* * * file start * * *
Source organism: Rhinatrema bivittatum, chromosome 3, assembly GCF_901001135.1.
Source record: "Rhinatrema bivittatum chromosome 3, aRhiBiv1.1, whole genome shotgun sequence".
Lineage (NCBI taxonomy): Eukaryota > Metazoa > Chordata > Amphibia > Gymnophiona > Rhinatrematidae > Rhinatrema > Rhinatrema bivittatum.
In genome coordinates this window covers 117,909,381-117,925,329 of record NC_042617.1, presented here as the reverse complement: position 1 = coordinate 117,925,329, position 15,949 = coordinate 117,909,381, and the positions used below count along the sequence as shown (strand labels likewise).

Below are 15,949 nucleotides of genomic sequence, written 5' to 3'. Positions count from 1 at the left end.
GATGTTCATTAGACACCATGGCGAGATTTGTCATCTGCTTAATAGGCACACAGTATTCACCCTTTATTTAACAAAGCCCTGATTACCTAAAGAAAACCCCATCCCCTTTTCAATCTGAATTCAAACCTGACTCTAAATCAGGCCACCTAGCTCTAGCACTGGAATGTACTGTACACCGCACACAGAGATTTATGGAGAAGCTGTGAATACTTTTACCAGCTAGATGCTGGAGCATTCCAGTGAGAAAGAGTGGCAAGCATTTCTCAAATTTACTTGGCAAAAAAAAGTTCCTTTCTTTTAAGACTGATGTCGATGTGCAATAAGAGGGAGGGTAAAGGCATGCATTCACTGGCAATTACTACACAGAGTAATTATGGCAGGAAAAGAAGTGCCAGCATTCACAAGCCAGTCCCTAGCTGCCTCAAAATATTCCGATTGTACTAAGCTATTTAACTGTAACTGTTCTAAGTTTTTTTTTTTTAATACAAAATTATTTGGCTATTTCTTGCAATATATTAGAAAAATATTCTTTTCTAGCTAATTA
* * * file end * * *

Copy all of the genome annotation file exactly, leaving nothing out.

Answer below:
Source organism: Rhinatrema bivittatum, chromosome 3, assembly GCF_901001135.1.
Source record: "Rhinatrema bivittatum chromosome 3, aRhiBiv1.1, whole genome shotgun sequence".
Lineage (NCBI taxonomy): Eukaryota > Metazoa > Chordata > Amphibia > Gymnophiona > Rhinatrematidae > Rhinatrema > Rhinatrema bivittatum.
In genome coordinates this window covers 117,909,381-117,925,329 of record NC_042617.1, presented here as the reverse complement: position 1 = coordinate 117,925,329, position 15,949 = coordinate 117,909,381, and the positions used below count along the sequence as shown (strand labels likewise).

Below are 15,949 nucleotides of genomic sequence, written 5' to 3'. Positions count from 1 at the left end.
GATGTTCATTAGACACCATGGCGAGATTTGTCATCTGCTTAATAGGCACACAGTATTCACCCTTTATTTAACAAAGCCCTGATTACCTAAAGAAAACCCCATCCCCTTTTCAATCTGAATTCAAACCTGACTCTAAATCAGGCCACCTAGCTCTAGCACTGGAATGTACTGTACACCGCACACAGAGATTTATGGAGAAGCTGTGAATACTTTTACCAGCTAGATGCTGGAGCATTCCAGTGAGAAAGAGTGGCAAGCATTTCTCAAATTTACTTGGCAAAAAAAAGTTCCTTTCTTTTAAGACTGATGTCGATGTGCAATAAGAGGGAGGGTAAAGGCATGCATTCACTGGCAATTACTACACAGAGTAATTATGGCAGGAAAAGAAGTGCCAGCATTCACAAGCCAGTCCCTAGCTGCCTCAAAATATTCCGATTGTACTAAGCTATTTAACTGTAACTGTTCTAAGTTTTTTTTTTTTAATACAAAATTATTTGGCTATTTCTTGCAATATATTAGAAAAATATTCTTTTCTAGCTAATTA